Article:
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The author is global head of fixed income research at HSBC, based in Hong Kong
There are three supporting arguments for the troubled US Treasury market: slowing momentum, value recovery and opportunity cost. These apply regardless of your longer-term fundamental assessment of interest rates and returns.
First, the momentum of the bond bear market is slowly coming to a halt. We can see this in the shift in the monetary policy sensitivity of the three-month US Treasury bill. After starting January 2022 at a near-zero yield, the yield followed the Federal Reserve’s hawkish turn and rose at a pace not seen in four decades. After reaching 1.67 percent in the first six months of 2022, it accelerated to 4.50 percent by the end of the year.
There was a dramatic slowdown in 2023. The additional percentage point over the 5.50 percent achieved in the first week of September compares to the 4.50 percentage point increase last year. In the language of monetary policy, the peak of the restrictive stance was more than a year ago. The overwhelming consensus among forecasters is that there will be no rate hike at the September 20 meeting, and based on the futures market, many believe there will be no further rate hikes from the Fed this cycle.
The challenge for policymakers now is to stop the market from overextending itself and preparing for rate cuts. The Fed is well served by the “higher for longer” mantra, at least for now, because it is still waiting for the delayed effect of the interest rate hikes. Policymakers call this “forward guidance.” Markets know that events or data will decide.
Second, attractive valuations are enough to make bond investors sweat. The absolute value is shown by the real interest rate for 10-year government bonds after taking inflation into account, which at just under 2.0 percent is above the trend in real GDP, which the Fed forecasts at 1.85 percent. Not only is this unusual, but it also means investors can diversify away from the stock market and into bonds, which traditionally carry less risk.
Of course, this only applies if the economic growth trend itself is revised upwards, justifying a further increase in the real interest rate. We doubt it. Much of the recent growth has been due to fiscal generosity, and the impact of rising debt levels will weigh on future growth through the cost of servicing the debt level.
Relative valuations of government bonds compared to other G7 sovereign bonds also look tempting, a measure of how far Fed policy has ventured into restrictive territory compared to other central banks. And it is the riskier areas of fixed income, credit and emerging market local interest rates that have performed well this year. If another turn in the US interest rate cycle assumes they will continue to hold, then it is certainly better to hold the bonds that stand to benefit the most, namely US Treasuries.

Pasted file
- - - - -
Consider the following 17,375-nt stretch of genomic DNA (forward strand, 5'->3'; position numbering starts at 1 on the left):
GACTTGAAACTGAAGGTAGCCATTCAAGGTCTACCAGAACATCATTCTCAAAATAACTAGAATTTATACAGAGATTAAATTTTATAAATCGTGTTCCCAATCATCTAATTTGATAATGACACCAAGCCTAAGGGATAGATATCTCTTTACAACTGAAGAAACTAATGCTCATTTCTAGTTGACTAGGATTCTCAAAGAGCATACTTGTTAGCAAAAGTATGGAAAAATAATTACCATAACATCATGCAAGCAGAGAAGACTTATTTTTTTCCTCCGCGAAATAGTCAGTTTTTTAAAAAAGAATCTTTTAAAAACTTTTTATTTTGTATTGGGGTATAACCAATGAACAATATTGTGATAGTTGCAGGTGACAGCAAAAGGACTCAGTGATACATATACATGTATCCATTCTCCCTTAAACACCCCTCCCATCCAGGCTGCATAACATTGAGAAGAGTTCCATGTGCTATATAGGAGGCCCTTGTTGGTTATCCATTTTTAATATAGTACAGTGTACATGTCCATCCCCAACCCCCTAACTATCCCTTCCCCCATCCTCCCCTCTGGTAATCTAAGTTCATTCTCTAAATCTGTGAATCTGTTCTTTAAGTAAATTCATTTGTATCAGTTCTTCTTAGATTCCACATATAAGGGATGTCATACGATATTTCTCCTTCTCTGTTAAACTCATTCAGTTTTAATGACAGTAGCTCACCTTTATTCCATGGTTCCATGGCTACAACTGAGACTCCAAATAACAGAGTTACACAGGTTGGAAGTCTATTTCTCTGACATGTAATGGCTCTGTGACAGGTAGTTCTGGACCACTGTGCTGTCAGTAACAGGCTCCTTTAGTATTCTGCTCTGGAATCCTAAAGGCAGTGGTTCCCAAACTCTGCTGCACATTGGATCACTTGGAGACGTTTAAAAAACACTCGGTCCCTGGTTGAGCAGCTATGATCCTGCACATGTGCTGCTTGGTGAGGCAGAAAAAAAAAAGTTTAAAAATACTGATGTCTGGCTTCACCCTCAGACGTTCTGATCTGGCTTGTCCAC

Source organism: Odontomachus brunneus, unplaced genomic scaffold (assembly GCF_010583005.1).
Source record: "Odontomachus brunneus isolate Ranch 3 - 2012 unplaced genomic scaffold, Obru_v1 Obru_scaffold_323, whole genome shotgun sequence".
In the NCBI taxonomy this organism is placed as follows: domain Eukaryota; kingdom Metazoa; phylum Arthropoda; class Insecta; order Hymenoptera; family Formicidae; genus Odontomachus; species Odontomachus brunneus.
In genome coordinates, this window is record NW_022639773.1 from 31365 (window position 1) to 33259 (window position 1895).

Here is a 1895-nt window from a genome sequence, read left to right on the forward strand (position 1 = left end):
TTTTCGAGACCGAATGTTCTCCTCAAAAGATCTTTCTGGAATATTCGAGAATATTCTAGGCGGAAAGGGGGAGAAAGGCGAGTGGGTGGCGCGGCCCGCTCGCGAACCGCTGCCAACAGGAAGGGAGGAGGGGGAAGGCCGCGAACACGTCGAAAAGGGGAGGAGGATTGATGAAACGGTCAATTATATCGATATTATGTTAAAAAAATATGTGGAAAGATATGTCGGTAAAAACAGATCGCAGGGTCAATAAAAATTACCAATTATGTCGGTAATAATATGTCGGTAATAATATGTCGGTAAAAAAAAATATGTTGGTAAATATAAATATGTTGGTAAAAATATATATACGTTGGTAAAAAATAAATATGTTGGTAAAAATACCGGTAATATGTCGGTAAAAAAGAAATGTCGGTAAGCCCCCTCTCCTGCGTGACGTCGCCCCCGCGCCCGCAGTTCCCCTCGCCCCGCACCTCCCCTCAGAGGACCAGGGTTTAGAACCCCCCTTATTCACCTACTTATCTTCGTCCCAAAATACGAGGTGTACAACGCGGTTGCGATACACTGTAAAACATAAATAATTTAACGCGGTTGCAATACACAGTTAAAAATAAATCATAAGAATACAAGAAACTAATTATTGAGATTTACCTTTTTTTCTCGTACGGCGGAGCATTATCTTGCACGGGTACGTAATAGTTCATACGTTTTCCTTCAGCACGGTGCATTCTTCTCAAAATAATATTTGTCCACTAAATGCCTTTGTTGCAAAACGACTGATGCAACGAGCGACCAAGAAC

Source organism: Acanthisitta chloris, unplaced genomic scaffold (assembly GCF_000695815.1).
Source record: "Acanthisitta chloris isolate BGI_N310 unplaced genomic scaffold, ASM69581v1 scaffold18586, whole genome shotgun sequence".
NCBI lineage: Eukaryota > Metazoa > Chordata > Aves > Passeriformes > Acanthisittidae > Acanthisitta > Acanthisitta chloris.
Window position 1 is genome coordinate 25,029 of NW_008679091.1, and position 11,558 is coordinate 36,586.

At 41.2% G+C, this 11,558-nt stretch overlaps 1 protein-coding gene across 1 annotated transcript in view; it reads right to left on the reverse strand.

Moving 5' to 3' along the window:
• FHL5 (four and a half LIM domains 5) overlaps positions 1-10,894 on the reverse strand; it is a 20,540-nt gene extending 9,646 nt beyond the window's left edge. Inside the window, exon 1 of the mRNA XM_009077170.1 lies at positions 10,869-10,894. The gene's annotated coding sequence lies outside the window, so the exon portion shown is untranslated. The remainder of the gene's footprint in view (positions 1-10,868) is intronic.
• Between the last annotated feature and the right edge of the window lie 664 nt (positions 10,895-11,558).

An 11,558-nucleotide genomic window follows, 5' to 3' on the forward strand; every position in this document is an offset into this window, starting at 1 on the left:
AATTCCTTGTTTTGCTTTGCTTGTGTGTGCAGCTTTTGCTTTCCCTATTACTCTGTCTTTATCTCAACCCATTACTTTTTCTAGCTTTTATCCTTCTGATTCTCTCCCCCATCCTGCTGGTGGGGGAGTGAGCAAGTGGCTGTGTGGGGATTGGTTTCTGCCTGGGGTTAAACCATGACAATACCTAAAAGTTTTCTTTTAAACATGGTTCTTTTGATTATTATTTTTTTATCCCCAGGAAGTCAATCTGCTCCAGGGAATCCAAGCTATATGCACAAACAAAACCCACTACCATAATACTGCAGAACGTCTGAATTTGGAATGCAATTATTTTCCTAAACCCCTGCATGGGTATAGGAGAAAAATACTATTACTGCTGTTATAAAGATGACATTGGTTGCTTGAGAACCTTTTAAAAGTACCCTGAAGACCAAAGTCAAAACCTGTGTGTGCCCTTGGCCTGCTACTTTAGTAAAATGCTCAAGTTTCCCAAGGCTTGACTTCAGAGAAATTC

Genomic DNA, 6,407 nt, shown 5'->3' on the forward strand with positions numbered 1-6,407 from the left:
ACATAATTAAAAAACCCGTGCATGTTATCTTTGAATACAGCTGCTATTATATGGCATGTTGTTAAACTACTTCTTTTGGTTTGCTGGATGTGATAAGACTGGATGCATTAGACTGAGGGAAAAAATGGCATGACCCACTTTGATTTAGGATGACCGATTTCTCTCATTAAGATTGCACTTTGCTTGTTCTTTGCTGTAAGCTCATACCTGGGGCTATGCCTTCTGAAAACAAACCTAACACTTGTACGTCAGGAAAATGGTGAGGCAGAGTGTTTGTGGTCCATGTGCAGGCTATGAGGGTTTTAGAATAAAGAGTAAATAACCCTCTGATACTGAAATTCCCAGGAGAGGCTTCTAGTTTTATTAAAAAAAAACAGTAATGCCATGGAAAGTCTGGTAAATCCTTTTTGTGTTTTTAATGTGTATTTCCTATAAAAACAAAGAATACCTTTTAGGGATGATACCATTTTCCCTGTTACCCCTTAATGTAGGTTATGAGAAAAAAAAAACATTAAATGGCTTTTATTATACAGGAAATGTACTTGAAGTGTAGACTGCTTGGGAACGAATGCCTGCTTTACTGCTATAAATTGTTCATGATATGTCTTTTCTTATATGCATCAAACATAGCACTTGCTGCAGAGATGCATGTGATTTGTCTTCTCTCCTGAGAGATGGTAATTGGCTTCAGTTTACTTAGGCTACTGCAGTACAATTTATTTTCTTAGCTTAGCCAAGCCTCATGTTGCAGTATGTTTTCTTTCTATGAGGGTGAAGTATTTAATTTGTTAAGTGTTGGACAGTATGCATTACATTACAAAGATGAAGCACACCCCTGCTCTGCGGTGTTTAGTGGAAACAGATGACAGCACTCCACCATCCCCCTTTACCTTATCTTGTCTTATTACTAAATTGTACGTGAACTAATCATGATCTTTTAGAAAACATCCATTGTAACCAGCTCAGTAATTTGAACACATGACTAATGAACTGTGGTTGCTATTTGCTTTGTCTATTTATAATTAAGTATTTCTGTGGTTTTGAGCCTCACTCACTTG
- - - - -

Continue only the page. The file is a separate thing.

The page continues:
Third, there is the opportunity cost for those investors recovering from this bear market who are currently stuck in a bed of Treasury bills – shorter-term government bonds that pay interest at maturity. Investors might ask themselves why take the risk of owning a 10-year security that currently yields about 1 percent less than a Treasury bill? The intuitive view based on the return difference ignores the opportunity cost – the potential foregone benefit of not choosing the other option.
Bonds offer the same fixed coupon over their term and therefore have a so-called longer duration – their price is more sensitive to future interest rate decisions. Bills of exchange have a minimal maturity but a high reinvestment risk as we do not know today what the offered return will be at maturity.
An example comparing a 10-year bond with a yield of 4.25 percent to a note with a yield of 5.25 percent demonstrates this. If the bond’s yield were to fall by just 0.125 percentage points, the price gain – combined with the coupon – would mean the yield equals the higher yield in the calculation.
Admittedly, bond prices can go up as well as down, so owning bonds presents a higher risk to the investor than owning bills. But for comparison: Since the beginning of 2022 – when the Fed became restrictive – the yield on 10-year Treasury bonds has risen by a whopping 2.66 percentage points. This corresponds to a price drop of the equivalent of 21 percent! However, if this trend turns into the opposite: with bond yields back to the levels seen last year in 2007, the opportunity cost of not switching from notes to bonds could be quite high if the trend reverses from 2022 onwards.
In summary, momentum and value favor bonds more today than they did a year ago, providing some comfort to investors considering the opportunity cost of switching from the safety of notes. You don’t have to be a long-term bull to buy bonds.
Source : www.ft.com